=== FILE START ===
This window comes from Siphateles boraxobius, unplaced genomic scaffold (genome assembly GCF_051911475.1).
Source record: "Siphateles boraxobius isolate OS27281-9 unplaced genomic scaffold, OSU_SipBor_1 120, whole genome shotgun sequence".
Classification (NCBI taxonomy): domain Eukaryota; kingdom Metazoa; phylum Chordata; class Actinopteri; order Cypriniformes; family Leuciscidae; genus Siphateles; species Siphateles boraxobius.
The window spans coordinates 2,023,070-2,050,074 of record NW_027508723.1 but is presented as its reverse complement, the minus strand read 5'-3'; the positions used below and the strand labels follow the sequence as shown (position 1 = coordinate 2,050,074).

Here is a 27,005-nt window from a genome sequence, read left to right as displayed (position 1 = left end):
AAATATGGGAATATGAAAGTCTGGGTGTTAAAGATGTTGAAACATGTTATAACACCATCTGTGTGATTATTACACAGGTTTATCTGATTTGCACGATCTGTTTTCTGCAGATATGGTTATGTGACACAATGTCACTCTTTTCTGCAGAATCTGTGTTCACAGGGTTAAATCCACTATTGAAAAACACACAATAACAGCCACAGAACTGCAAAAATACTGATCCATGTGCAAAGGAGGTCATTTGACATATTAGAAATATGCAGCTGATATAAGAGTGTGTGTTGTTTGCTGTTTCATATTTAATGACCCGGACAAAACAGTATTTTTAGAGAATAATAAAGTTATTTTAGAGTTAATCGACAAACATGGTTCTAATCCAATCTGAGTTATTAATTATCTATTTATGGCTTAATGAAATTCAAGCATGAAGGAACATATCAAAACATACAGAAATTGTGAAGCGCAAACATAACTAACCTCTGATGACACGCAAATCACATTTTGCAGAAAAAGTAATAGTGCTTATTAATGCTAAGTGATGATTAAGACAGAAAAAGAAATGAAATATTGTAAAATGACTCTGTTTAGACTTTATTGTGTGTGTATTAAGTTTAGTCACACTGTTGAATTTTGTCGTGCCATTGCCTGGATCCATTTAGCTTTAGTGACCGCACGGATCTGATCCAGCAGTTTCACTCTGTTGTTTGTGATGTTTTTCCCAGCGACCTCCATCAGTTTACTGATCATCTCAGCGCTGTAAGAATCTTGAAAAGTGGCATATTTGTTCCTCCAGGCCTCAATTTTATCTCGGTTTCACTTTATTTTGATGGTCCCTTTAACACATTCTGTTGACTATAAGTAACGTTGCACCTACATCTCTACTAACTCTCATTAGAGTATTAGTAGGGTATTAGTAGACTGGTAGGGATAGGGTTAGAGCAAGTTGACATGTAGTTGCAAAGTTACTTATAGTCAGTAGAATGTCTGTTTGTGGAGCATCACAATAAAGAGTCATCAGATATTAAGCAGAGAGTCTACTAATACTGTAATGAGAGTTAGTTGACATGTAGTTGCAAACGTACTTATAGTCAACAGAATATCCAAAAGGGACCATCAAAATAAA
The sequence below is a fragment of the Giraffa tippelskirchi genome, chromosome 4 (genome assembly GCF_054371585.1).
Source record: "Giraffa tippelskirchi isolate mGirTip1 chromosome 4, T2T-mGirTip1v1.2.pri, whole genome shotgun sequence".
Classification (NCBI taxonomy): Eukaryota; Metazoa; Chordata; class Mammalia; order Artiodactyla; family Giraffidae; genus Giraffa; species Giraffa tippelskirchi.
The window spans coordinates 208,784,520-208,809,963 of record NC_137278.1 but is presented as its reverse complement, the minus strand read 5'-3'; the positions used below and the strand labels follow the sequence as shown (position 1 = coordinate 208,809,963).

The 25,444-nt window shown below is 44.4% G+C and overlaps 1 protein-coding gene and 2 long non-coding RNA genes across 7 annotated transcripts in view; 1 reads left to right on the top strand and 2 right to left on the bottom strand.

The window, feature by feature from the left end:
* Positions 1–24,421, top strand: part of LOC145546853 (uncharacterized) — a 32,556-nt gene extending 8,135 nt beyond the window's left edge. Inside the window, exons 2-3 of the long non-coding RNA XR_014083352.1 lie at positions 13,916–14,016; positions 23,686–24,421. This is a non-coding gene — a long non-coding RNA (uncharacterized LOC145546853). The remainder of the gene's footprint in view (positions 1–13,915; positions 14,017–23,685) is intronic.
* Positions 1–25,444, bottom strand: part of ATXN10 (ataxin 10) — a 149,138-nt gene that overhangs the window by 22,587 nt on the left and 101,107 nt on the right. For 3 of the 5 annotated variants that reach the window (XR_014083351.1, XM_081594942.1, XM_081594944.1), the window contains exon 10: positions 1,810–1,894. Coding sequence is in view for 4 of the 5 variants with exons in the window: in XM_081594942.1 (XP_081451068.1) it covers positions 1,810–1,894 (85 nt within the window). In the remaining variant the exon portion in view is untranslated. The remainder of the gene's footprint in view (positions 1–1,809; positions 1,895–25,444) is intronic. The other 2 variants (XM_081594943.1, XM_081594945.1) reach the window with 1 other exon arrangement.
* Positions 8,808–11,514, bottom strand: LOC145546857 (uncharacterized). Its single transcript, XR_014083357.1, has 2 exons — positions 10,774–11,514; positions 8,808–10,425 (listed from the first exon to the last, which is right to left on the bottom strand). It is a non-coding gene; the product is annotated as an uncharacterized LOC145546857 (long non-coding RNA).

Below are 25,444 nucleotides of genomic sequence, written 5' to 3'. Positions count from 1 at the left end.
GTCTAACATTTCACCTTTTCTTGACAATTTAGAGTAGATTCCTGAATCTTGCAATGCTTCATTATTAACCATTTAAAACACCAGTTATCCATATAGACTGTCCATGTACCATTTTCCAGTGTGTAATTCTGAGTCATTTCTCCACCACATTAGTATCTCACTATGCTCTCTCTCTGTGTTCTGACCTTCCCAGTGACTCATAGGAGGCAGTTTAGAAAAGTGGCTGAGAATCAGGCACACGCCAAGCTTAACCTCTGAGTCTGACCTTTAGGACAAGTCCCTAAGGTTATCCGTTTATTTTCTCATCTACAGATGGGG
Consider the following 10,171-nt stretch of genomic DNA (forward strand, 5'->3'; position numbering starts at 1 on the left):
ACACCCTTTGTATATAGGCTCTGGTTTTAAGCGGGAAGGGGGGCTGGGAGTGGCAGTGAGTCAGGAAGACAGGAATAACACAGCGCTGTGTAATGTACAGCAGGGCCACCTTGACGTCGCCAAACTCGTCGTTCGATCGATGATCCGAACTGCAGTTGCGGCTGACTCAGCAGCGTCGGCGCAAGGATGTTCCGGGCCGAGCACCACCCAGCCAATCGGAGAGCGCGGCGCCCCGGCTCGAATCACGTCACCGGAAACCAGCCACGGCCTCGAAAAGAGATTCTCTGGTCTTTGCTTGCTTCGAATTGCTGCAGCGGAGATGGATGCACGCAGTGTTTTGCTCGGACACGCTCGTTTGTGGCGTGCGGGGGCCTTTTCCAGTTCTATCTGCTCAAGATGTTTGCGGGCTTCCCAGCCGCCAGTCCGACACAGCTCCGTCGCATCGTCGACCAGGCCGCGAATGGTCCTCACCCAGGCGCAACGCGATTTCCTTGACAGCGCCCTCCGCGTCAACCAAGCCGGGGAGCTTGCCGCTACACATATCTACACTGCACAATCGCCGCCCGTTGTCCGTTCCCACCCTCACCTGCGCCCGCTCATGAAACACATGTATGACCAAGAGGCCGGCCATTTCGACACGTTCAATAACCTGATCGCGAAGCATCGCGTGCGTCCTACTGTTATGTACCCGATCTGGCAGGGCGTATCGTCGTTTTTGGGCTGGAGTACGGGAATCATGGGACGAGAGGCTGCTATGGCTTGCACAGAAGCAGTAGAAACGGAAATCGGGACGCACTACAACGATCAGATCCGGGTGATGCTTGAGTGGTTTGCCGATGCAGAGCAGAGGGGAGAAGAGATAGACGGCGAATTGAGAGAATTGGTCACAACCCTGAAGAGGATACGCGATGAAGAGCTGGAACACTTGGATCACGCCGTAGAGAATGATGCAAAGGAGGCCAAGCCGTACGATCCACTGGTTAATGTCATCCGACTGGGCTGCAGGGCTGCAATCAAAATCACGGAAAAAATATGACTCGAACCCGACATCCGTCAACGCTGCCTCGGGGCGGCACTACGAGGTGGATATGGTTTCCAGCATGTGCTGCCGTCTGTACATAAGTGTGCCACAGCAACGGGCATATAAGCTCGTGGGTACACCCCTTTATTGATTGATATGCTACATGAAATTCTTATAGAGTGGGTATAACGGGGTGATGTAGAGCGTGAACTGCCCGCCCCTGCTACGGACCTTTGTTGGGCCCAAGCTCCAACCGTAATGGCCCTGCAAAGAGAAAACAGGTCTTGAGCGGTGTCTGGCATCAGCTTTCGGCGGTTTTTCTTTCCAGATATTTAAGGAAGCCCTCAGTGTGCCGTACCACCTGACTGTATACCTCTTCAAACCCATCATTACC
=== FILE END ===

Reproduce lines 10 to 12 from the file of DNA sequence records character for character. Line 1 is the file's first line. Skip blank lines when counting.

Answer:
The window spans coordinates 208,784,520-208,809,963 of record NC_137278.1 but is presented as its reverse complement, the minus strand read 5'-3'; the positions used below and the strand labels follow the sequence as shown (position 1 = coordinate 208,809,963).

The 25,444-nt window shown below is 44.4% G+C and overlaps 1 protein-coding gene and 2 long non-coding RNA genes across 7 annotated transcripts in view; 1 reads left to right on the top strand and 2 right to left on the bottom strand.

The window, feature by feature from the left end: